In my first “Vicious Rumors” article on the subject, I ballyhooed the idea of a 310-horsepower, traction-controlled machine, ideally based on the STX-15F with the Ultra powertrain. It was lightweight, nimble, already loved by racers, and characteristically in line with being the closest comparison to the KX in question. A second phone call from my source acknowledged my story, thanked me for it and shared another morsel of information, never once offering to correct any bit of my erroneous conclusion. This process carried on for a couple more weeks until the big day of the dealer meeting in San Diego.

The ski that came out was the Ultra 310R, which as many know, is a standard Ultra 310X with a short, stainless steering neck, an exposed set of motocross handlebars, and a textured seat cover. And as you know, no launch control. I was, effectively, irate. I clearly was being baited for several months, winding me up and letting me run loose to spew excitable tales to my audience, and believe you me, people were as excited about the news as I was to share it. Rather, upon the true reveal, the disappointment was palatable. And not just resulting in me being lambasted for my shoddy work as a prophet.

Whether I was being played as an inside joke, a type of litmus test providing the brand useful market research, or just an outlet to beat the drum for the brand for a few months is really immaterial. It was still on me to report on what I was given as best as I could. Not every putt sinks, nor does every shot hit the target. But I would rather share what I’ve got, try to extrapolate what the future meaning might be, and present it to you to judge. Heck, it’s why I call it “rumors and gossip” for a reason.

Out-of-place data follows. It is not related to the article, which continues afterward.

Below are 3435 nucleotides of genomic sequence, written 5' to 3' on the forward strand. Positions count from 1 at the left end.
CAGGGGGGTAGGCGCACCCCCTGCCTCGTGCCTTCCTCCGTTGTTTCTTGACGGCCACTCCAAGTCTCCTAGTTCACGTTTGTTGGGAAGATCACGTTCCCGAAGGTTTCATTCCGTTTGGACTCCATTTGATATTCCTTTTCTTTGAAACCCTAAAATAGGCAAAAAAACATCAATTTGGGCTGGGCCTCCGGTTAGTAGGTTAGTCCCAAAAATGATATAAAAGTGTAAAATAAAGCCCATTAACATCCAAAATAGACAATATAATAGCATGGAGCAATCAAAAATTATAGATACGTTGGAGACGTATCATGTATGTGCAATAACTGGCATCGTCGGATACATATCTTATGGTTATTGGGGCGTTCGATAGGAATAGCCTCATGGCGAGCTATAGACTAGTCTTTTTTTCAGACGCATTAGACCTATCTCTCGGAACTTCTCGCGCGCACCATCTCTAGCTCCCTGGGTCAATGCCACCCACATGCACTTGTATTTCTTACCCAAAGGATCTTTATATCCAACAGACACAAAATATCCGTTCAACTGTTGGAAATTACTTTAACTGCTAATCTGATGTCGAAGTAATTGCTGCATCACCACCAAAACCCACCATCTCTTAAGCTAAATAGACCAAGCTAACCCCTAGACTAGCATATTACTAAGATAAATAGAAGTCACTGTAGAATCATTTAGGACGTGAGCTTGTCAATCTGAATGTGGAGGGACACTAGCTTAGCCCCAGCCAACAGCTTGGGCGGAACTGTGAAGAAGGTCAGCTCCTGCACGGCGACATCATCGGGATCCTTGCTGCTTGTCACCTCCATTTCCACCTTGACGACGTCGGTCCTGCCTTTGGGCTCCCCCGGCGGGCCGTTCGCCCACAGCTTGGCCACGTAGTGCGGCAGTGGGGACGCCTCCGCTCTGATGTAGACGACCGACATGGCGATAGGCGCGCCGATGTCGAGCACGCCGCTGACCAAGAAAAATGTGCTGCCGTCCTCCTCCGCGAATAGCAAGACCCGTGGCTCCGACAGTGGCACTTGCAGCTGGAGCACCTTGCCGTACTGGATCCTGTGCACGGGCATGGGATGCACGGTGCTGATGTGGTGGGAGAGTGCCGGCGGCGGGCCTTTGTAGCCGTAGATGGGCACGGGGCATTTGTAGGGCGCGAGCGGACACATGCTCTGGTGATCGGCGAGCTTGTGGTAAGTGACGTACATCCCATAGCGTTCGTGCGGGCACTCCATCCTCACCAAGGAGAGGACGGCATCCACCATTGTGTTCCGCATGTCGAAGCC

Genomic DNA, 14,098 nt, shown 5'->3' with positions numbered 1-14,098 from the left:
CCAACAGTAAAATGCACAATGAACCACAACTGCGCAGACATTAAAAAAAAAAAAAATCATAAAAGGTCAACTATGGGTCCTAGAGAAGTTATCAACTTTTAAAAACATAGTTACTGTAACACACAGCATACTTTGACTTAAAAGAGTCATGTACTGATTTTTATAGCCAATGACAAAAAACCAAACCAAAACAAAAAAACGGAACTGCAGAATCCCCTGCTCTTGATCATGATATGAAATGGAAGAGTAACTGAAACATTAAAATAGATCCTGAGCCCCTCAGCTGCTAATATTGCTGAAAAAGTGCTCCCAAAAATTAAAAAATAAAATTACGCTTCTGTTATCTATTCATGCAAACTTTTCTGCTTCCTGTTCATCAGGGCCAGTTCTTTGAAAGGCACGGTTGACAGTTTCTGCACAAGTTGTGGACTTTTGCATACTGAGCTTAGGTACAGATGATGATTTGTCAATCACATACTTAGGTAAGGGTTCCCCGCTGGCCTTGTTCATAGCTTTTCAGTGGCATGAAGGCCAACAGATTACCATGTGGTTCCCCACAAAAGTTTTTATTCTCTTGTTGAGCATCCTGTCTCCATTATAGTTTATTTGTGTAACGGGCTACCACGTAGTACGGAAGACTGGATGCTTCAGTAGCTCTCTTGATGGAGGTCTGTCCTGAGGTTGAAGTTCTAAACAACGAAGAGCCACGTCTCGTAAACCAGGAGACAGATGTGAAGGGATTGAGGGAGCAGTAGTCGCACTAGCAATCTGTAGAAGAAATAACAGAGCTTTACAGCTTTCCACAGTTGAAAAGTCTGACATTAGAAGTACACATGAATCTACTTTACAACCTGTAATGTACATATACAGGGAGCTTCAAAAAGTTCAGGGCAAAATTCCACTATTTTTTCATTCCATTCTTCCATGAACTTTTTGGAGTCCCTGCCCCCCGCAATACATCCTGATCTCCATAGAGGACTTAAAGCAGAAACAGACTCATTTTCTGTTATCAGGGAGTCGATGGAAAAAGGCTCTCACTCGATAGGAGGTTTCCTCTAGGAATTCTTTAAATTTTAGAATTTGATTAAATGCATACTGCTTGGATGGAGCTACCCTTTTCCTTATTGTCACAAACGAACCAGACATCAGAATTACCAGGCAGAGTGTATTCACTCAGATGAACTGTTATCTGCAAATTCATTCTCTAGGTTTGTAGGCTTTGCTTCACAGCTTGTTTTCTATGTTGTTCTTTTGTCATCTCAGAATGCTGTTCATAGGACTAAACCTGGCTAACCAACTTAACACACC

Go Get Wet,

Share this post

Kevin Shaw

Editor-in-Chief – Kevin Shaw is a decade-long powersports and automotive journalist whose love for things that go too fast has led him to launching The Watercraft Journal. Almost always found with stained hands and dirt under his fingernails, Kevin has an eye for the technical while keeping a eye out for beautiful photography and a great story.


Add yours
  1. Faxon 26 August, 2016 at 08:23 Reply

    Good article! Typo on the “Put” it’s “Putt. I know you know that and were just rushing, so it’s just an FYI. Faxon

  2. Ryan 26 August, 2016 at 09:41 Reply

    Kevin, when Kawasaki officially told you about the SXR; what event was it and what was your reaction? Was their a happy dance afterwards, champagne, etc?

    • Kevin Shaw 26 August, 2016 at 14:04 Reply

      None of the above. I purposely inserted my concerns about the current state of Kawasaki’s marketshare, product line and dealer network in previous articles and even in my protests against a possible new SX-R. The truth is, even if the new SX-R wasn’t a (purported) 400lbs. beast, it wouldn’t be enough to save the brand from slipping further behind Yamaha and Sea-Doo.

      • Ryan 26 August, 2016 at 14:51 Reply

        Interesting…I agree to some point, but I see the new SXR as a marketing tool to get people excited about the brand again. Although, if, the other models are unchanged I think it it will still get people to look at the brand again.

        Another similar situation is what Dodge did with the Hell Cat twins. They came out and said it doesn’t make sense on paper, but look what it has done for the brand. They have basically sold out these models for the last two years and the increased sales on other trims of Chargers and Challengers.

        As a die hard standup fan, this news SXR is awesome.

  3. faxon 26 August, 2016 at 17:13 Reply

    Kevin, I know you can’t share the information about the SXR due to disclosure agreements signed etc….but do you actually know all the details on it already?

Post a new comment

No Thanks